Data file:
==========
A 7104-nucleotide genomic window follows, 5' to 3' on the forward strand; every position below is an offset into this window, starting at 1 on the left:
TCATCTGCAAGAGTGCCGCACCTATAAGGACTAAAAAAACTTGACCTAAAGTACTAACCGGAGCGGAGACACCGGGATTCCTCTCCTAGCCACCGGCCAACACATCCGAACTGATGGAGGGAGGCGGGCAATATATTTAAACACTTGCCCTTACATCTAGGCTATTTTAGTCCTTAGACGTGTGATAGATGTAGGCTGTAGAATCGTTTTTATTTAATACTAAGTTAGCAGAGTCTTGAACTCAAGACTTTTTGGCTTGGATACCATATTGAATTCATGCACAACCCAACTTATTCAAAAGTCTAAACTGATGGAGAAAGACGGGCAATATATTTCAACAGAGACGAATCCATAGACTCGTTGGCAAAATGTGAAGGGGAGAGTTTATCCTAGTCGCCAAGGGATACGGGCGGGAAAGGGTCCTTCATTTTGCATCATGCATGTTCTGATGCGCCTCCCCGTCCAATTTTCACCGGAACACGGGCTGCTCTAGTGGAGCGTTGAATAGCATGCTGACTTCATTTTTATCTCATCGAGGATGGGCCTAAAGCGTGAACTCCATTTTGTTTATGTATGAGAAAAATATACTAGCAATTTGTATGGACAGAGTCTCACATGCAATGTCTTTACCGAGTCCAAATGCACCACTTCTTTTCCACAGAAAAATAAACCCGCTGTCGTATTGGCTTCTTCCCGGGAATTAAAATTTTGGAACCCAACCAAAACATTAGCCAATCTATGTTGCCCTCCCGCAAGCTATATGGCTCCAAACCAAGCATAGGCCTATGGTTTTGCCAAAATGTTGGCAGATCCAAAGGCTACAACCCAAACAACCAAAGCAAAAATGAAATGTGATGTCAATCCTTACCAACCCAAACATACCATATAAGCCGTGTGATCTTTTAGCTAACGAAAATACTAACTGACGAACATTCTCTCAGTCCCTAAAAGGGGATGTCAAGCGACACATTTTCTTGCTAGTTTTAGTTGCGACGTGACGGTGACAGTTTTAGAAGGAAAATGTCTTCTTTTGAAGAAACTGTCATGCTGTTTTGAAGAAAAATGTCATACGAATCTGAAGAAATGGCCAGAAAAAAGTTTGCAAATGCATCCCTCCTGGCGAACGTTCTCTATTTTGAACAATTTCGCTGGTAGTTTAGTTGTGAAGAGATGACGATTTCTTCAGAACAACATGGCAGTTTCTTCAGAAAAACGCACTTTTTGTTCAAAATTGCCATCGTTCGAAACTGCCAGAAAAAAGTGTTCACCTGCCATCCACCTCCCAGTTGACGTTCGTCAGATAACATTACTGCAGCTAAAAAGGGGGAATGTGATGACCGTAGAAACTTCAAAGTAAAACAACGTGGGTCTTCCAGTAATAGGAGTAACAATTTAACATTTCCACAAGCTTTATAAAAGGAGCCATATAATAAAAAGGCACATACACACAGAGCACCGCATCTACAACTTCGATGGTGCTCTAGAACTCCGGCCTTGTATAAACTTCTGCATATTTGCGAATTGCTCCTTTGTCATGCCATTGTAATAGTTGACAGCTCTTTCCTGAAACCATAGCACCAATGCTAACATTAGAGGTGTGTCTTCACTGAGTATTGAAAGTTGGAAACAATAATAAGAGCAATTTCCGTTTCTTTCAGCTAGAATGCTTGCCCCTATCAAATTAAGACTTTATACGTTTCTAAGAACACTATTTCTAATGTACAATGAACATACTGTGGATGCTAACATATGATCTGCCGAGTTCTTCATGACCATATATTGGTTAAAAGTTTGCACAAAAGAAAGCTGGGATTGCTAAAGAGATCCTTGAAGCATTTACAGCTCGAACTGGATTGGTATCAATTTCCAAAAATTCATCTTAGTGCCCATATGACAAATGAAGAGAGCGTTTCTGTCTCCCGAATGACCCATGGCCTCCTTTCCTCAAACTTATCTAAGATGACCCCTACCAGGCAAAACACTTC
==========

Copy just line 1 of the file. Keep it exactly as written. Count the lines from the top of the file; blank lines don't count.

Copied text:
A 7104-nucleotide genomic window follows, 5' to 3' on the forward strand; every position below is an offset into this window, starting at 1 on the left: